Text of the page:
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Mens Sana Monogr. 2012 Jan-Dec; 10(1): 13–19.
PMCID: PMC3353592
The Future of Schizophrenia Pharmacotherapeutics: Not So Bleak
William T. Carpenter, Jr, M.D.*
*Professor of Psychiatry and Pharmacology, University of Maryland School of Medicine, Director, Maryland Psychiatric Research Center , PO Box 21247, Baltimore, MD 21228, USA. Editor-in-Chief, Schizophrenia Bulletin
Address correspondence to:Dr. William T. Carpenter Jr., Maryland Psychiatric Research Center, PO Box 21247, Baltimore, MD 21228, wcarpent/at/mprc.umaryland.edu
Received December 13, 2011; Revised December 23, 2011; Accepted December 25, 2011.
Chlorpromazine efficacy in schizophrenia was observed 60 years ago. Advances in pharmacotherapy of this disorder have been modest with effectiveness still limited to the psychosis psychopathology and mechanism still dependent on dopamine antagonism. While a look backward may generate pessimism, future discovery may be far more robust. The near future will see significant changes in paradigms applied in discovery. Rather than viewing schizophrenia as a disease entity represented by psychosis, the construct will be deconstructed into component psychopathology domains. Each domain will represent a clinical target for aetiologic and therapeutic discovery. Research on pathophysiology will shift to the neural circuit level in relation to specific behavioural constructs. Progress at the molecular, genetic, cellular and network levels will be more robust. The behavioural paradigm will map on to the deconstructed clinical paradigm and in the process discovery will cut across current classification boundaries.
Keywords: Discovery, DSM-5, Paradigms, Pharmacotherapy, Psychopathology, Schizophrenia
Introduction: Modest Past but Bright Future
Andrade and colleagues (this issue[2]) see a modest past and a bleak future for psychopharmacology of schizophrenia. I generally share their view of the past and will note several reasons that have minimized progress. However, I think the future will be based on new paradigms that will alter the nature of discovery and offer promise for novel therapeutic mechanisms relating to unmet treatment needs in schizophrenia including primary and secondary prevention.
Progress in drug discovery for schizophrenia in the 60 years since chlorpromazine was discovered as a treatment for psychosis has been disappointing. Andrade and colleagues[2] describe many of the problems. I have critiqued this issue elsewhere (Carpenter and Koenig 2008,[7] Carpenter 2004[6]). The rationale for development of drugs for schizophrenia depends on understanding the molecular pathophysiology in order to identify molecular targets for compound development. This challenge has not been met, in part because schizophrenia is a heterogeneous syndrome and the human brain has been difficult to access for molecular studies at the tissue level. Neuroimaging techniques can identify involved pathways, but do not address what has caused aberrant structure or function. Genetic studies identify candidate genes, but validation is difficult and, in any case, particular genetic contributions make a very small contribution to manifest illness and associated genetic findings will vary from case to case.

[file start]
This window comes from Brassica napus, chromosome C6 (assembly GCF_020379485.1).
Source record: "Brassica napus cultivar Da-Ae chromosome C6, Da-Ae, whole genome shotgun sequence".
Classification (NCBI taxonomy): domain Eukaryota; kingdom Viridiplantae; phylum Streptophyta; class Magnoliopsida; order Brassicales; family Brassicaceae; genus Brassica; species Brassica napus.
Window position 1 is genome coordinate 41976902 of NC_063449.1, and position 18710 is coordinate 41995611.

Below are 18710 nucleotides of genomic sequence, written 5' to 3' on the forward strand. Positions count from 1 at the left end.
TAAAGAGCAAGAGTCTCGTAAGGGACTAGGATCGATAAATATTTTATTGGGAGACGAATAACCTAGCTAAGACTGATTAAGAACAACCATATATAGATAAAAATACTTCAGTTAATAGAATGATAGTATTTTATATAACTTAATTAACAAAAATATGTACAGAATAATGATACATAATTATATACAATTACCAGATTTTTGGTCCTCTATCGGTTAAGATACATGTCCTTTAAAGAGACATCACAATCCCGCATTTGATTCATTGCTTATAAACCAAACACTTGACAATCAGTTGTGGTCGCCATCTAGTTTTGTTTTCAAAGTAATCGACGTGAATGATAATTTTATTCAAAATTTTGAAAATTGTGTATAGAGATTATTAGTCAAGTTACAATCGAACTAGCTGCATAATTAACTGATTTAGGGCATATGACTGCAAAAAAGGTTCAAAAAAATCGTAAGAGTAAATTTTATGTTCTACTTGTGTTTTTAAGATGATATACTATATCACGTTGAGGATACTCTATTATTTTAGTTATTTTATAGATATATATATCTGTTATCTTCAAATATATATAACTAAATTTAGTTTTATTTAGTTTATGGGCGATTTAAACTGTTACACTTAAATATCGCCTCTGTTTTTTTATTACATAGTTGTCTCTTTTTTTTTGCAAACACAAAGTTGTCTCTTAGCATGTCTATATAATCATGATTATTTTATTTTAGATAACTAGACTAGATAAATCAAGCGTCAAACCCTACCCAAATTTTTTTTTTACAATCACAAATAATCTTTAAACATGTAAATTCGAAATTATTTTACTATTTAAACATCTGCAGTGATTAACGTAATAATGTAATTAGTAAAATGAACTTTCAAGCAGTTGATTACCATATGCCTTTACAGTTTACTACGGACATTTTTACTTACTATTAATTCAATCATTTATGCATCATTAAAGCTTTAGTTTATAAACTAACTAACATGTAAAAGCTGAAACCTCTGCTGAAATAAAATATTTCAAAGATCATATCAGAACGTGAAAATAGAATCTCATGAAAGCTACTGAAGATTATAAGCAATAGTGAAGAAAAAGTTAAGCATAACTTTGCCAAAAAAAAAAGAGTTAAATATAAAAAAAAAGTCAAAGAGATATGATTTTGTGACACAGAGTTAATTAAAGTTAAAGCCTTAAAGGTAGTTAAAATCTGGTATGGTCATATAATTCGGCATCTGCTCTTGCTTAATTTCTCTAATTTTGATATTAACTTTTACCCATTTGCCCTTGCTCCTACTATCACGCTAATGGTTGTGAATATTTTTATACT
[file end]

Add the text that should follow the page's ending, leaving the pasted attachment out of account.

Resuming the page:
Another major reason for the shortfall in discovery relates to treating schizophrenia as a disease defined by psychosis. This has led to antipsychotic drugs approved for the treatment of schizophrenia but limited in the breath of therapeutic effect with cognition impairment and negative symptoms being the two leading unmet therapeutic needs (Buchanan et al.,2005[5] and Kirkpatrick et al.,2006[11]). Commercial considerations may have also played a major role. Methods for developing an antipsychotic compound have been well established including rodent models that predict the human effect and a known mechanism of action—dopamine D2 antagonism. Based on this model scores of drugs are now on the market, but without novel mechanism or substantial advance in efficacy. An image of second generation antipsychotic drugs being superior to first generation drugs including efficacy for negative symptoms and cognition was created, but is not substantiated with data with the exception of clozapine superiority for treating the psychotic component of the disorder in patients inadequately responsive to other dopamine antagonists. The cost of treatment with second generation antipsychotic drugs created a strong incentive to produce “me-too” drugs.
Clinicians now have a wide range of adverse effects to guide selection for individual patients, but still only one drug with established superiority. Major pharmaceutical companies are now abandoning the search for new drugs for schizophrenia. Pessimism is understandable, but is the field ready to overcome pessimism regarding drug discovery for persons with schizophrenia?
My answer is yes, based on the following considerations.
A significant shift in paradigm is taking place that will change the target for drug development from schizophrenia to domains of pathology. These domains will cross diagnostic class boundaries. First advocated as clinical therapeutic targets in 1974 (Strauss et al.,1974[15]) and reinforced with the work of Peralta and Cuesta 2001,[14] a series of psychopathology domains is being considered for the psychotic disorders in DSM-5. In addition to diagnostic class, the domains represent the key symptom areas for therapeutic discovery (DSM-V[9]).
The U.S. Food and Drug Administration has agreed on cognition and negative symptoms as potential indications for drug development within schizophrenia (Buchanan et al.,2005[5]; Kirkpatrick et al.,2006[11]). They will be challenged to consider the implications of psychopathology domains crossing diagnostic boundaries.